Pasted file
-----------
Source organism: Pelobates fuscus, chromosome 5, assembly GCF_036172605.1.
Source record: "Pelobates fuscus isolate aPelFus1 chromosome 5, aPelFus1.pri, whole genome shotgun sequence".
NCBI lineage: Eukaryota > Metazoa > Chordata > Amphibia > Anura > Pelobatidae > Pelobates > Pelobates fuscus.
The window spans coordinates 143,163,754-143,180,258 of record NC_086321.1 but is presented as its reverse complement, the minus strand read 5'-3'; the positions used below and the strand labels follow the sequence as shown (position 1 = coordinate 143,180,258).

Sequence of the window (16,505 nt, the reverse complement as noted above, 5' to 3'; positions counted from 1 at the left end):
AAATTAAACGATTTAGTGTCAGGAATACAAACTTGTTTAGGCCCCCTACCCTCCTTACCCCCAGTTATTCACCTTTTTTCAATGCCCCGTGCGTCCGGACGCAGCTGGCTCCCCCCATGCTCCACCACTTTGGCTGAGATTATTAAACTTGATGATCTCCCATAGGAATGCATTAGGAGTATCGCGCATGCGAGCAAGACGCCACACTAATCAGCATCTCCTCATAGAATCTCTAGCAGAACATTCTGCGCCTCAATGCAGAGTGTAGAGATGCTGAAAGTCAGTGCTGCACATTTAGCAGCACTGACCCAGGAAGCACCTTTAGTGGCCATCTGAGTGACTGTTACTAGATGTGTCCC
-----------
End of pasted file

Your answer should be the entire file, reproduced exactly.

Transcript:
Source organism: Pelobates fuscus, chromosome 5, assembly GCF_036172605.1.
Source record: "Pelobates fuscus isolate aPelFus1 chromosome 5, aPelFus1.pri, whole genome shotgun sequence".
NCBI lineage: Eukaryota > Metazoa > Chordata > Amphibia > Anura > Pelobatidae > Pelobates > Pelobates fuscus.
The window spans coordinates 143,163,754-143,180,258 of record NC_086321.1 but is presented as its reverse complement, the minus strand read 5'-3'; the positions used below and the strand labels follow the sequence as shown (position 1 = coordinate 143,180,258).

Sequence of the window (16,505 nt, the reverse complement as noted above, 5' to 3'; positions counted from 1 at the left end):
AAATTAAACGATTTAGTGTCAGGAATACAAACTTGTTTAGGCCCCCTACCCTCCTTACCCCCAGTTATTCACCTTTTTTCAATGCCCCGTGCGTCCGGACGCAGCTGGCTCCCCCCATGCTCCACCACTTTGGCTGAGATTATTAAACTTGATGATCTCCCATAGGAATGCATTAGGAGTATCGCGCATGCGAGCAAGACGCCACACTAATCAGCATCTCCTCATAGAATCTCTAGCAGAACATTCTGCGCCTCAATGCAGAGTGTAGAGATGCTGAAAGTCAGTGCTGCACATTTAGCAGCACTGACCCAGGAAGCACCTTTAGTGGCCATCTGAGTGACTGTTACTAGATGTGTCCC